“I had something called Vestibular Hypofunction, which is when your balance is off. But I just pushed myself so much,” the actor admitted. Varun Dhawan recently revealed that he suffers from Vestibular Hypofunction, a condition that involves the inner ear’s control of body balance.
“I had something called Vestibular Hypofunction, which is when your balance is off. But I just pushed myself so hard,” the Bhediya actor said at the India Today Conclave, recalling the conditions during JugJugg Jeeyo filming.
“The vestibular system inside the inner ear helps in sensing our head position in space relative to the body and works in an integrated manner with the brain to maintain body position,” Dr Pawan Ojha, a senior neurologist at Hiranandani Hospital, Vashi-A Fortis network Hospital, explained.
According to Dr. Anurag Tandon, associate director, ENT, Max Healthcare, Vaishali/Noida/Patparganji, the condition can disrupt the left or right side of the body, or both, causing repeated episodes of dizziness, postural instability, and extreme sweating.
“This can happen on one side of the head (unilateral hypofunction) or both sides of the head” (bilateral hypofunction). “Unilateral hypofunction can occur following damage from a variety of causes, including vestibular neuritis, vestibular schwannoma/treatments for vestibular schwannoma, and Meniere’s disease/treatments for Meniere’s disease,” Dr Tandon explained.
Bilateral hypofunction can result from a variety of causes, including exposure to aminoglycoside antibiotics (which are toxic to the inner ear), autoimmune disease, congenital problems, trauma, superficial siderosis, and idiopathic causes, among others.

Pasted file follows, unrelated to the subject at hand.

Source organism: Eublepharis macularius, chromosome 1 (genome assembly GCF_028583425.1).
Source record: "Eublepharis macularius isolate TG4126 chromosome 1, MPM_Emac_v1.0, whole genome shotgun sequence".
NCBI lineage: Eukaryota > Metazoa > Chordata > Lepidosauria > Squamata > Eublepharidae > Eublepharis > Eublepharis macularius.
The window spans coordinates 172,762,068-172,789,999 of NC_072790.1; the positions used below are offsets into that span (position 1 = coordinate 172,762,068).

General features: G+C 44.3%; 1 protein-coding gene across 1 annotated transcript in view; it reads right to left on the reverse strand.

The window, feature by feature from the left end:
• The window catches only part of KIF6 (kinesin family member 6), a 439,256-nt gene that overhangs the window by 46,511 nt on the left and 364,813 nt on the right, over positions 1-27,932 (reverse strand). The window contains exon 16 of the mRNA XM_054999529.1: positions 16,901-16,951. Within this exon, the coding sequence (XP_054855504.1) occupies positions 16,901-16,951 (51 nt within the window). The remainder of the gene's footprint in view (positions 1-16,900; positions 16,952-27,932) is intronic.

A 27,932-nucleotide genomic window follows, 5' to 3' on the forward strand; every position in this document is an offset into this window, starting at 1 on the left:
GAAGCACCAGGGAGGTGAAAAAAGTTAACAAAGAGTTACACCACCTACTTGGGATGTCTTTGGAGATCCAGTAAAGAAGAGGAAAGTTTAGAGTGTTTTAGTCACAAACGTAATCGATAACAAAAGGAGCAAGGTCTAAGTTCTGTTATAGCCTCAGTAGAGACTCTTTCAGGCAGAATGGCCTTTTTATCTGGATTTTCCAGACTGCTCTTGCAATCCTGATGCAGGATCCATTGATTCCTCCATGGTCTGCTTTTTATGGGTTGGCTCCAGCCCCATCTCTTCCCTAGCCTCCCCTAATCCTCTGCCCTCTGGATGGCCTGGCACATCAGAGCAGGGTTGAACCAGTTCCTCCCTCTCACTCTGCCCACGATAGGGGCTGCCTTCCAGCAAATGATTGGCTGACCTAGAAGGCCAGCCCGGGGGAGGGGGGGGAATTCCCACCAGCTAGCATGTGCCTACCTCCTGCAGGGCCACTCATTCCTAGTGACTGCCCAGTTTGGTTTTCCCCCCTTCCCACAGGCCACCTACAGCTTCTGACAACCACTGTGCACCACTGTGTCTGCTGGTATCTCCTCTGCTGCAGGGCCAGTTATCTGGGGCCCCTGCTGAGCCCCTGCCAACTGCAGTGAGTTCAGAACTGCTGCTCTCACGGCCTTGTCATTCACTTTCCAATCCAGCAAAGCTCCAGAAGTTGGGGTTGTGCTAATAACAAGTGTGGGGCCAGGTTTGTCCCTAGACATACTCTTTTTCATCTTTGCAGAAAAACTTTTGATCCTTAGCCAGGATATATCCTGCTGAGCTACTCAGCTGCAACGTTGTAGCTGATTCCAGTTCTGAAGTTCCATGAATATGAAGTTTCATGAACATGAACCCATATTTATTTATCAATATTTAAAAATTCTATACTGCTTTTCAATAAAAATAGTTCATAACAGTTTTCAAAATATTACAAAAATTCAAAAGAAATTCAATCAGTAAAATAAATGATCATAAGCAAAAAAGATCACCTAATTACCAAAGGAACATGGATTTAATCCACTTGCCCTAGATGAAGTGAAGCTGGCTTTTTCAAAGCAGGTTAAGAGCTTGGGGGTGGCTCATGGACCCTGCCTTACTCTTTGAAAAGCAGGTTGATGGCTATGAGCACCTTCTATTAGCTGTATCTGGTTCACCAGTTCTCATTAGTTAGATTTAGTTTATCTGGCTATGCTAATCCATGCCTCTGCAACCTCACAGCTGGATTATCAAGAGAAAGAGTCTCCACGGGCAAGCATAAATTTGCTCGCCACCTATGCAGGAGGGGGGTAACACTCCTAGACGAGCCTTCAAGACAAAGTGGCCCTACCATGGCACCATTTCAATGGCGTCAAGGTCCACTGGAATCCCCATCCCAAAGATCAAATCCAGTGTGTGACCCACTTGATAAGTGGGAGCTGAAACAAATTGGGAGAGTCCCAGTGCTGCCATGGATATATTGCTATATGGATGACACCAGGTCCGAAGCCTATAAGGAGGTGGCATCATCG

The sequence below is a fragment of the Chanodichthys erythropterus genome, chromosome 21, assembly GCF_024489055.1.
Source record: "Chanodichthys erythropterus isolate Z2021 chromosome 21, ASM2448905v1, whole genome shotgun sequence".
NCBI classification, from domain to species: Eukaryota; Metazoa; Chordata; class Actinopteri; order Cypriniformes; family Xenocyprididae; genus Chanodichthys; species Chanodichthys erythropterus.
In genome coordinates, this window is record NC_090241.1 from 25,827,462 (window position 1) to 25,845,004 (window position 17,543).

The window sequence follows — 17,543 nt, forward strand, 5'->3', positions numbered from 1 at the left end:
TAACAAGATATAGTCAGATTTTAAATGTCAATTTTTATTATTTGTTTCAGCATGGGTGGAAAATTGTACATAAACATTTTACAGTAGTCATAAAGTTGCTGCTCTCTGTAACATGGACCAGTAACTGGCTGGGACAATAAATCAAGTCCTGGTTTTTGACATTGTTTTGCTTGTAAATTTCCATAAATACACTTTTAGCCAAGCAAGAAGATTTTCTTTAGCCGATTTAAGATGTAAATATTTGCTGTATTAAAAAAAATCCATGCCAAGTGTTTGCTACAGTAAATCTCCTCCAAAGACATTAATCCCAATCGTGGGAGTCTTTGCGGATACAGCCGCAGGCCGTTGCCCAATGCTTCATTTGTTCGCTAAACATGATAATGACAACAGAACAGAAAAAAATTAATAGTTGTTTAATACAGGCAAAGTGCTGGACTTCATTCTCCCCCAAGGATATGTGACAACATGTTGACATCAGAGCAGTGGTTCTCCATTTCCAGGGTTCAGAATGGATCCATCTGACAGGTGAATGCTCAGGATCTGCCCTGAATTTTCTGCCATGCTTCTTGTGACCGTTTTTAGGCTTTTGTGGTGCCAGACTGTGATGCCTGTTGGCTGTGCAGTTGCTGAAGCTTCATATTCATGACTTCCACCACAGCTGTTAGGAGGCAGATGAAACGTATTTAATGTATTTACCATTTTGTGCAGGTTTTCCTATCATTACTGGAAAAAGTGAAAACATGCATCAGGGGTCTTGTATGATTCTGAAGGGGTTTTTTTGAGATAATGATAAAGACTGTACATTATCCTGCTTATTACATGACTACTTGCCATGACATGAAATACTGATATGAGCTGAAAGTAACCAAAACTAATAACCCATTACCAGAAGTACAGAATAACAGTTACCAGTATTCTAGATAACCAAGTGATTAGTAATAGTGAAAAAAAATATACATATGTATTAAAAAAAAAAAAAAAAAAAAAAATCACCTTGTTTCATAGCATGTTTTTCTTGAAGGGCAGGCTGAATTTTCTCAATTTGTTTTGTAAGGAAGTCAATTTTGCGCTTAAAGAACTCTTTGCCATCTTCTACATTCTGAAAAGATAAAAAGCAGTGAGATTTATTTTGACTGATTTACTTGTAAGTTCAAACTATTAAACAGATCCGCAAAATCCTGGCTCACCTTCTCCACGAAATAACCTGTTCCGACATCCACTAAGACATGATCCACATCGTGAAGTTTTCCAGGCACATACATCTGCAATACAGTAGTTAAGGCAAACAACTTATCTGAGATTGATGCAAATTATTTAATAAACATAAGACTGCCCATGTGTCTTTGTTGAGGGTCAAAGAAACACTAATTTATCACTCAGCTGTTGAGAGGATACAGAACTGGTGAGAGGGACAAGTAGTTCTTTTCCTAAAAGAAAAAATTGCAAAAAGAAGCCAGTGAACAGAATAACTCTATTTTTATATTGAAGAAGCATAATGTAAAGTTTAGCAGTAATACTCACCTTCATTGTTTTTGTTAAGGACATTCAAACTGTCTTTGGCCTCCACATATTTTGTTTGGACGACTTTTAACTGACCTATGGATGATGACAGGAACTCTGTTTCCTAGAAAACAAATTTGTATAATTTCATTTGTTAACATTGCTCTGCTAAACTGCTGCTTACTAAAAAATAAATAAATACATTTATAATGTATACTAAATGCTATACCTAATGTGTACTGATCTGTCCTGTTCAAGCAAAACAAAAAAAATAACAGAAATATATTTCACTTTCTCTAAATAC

Meniere’s disease is caused by fluid buildup in the inner ear tubes, resulting in episodic vertigo, ringing in the ears, and hearing loss. “The exact cause is unknown; it could be a viral infection, an autoimmune reaction, or a genetic component,” Dr. Ojha explained.
Dr. Tandon went on to explain that inner ear hypofunction causes symptoms related to a loss of normal balance reflexes, such as oscillopsia (movement or bobbing of the visual world with head movement due to loss of the vestibulo-ocular reflex), dizziness, and postural instability.
Dr Tandon stated that many young people have complained of this condition in the post-Covid period.
“Treatment is frequently symptomatic because it is treated based on the cause of the condition,” he explained.
Dr. Tandon described post-rehabilitative care as “healthy eating, exercise, supportive anti-virals, and working on one’s immunity so that the virus does not become dominant again.”